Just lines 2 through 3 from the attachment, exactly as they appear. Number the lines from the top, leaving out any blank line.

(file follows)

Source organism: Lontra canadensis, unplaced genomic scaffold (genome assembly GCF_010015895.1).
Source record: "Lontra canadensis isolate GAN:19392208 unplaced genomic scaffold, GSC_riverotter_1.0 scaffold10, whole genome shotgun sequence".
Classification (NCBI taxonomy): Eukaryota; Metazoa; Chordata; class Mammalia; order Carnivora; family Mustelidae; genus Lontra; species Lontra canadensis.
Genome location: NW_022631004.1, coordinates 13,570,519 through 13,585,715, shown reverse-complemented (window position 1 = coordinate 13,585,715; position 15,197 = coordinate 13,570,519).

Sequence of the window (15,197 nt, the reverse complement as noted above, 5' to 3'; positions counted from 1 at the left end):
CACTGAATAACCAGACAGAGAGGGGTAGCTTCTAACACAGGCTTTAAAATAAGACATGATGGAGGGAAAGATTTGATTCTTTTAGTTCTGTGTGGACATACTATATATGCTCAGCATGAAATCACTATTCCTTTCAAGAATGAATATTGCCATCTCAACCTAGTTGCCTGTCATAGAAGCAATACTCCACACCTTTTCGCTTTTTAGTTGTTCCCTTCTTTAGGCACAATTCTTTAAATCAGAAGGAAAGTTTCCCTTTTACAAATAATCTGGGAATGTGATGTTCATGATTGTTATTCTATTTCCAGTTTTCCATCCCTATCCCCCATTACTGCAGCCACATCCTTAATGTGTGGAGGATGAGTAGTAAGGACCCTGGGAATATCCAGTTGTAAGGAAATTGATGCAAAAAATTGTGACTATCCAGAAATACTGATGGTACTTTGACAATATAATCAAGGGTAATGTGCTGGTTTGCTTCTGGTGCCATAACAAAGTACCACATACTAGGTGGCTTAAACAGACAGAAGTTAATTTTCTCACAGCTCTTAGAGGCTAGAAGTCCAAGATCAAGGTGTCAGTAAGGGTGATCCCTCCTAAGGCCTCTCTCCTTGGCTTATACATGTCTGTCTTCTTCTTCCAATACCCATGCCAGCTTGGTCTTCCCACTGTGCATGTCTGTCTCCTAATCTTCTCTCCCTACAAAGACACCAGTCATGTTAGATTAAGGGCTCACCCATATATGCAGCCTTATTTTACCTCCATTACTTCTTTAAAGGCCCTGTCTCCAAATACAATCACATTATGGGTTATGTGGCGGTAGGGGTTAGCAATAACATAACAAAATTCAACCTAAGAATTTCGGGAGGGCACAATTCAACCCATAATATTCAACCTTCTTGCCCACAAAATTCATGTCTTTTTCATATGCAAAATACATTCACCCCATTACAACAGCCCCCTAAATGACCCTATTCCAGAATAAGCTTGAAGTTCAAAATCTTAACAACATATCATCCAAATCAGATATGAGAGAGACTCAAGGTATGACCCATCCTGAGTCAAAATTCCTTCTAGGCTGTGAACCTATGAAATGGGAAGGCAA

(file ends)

Source record: "Lontra canadensis isolate GAN:19392208 unplaced genomic scaffold, GSC_riverotter_1.0 scaffold10, whole genome shotgun sequence".
Classification (NCBI taxonomy): Eukaryota; Metazoa; Chordata; class Mammalia; order Carnivora; family Mustelidae; genus Lontra; species Lontra canadensis.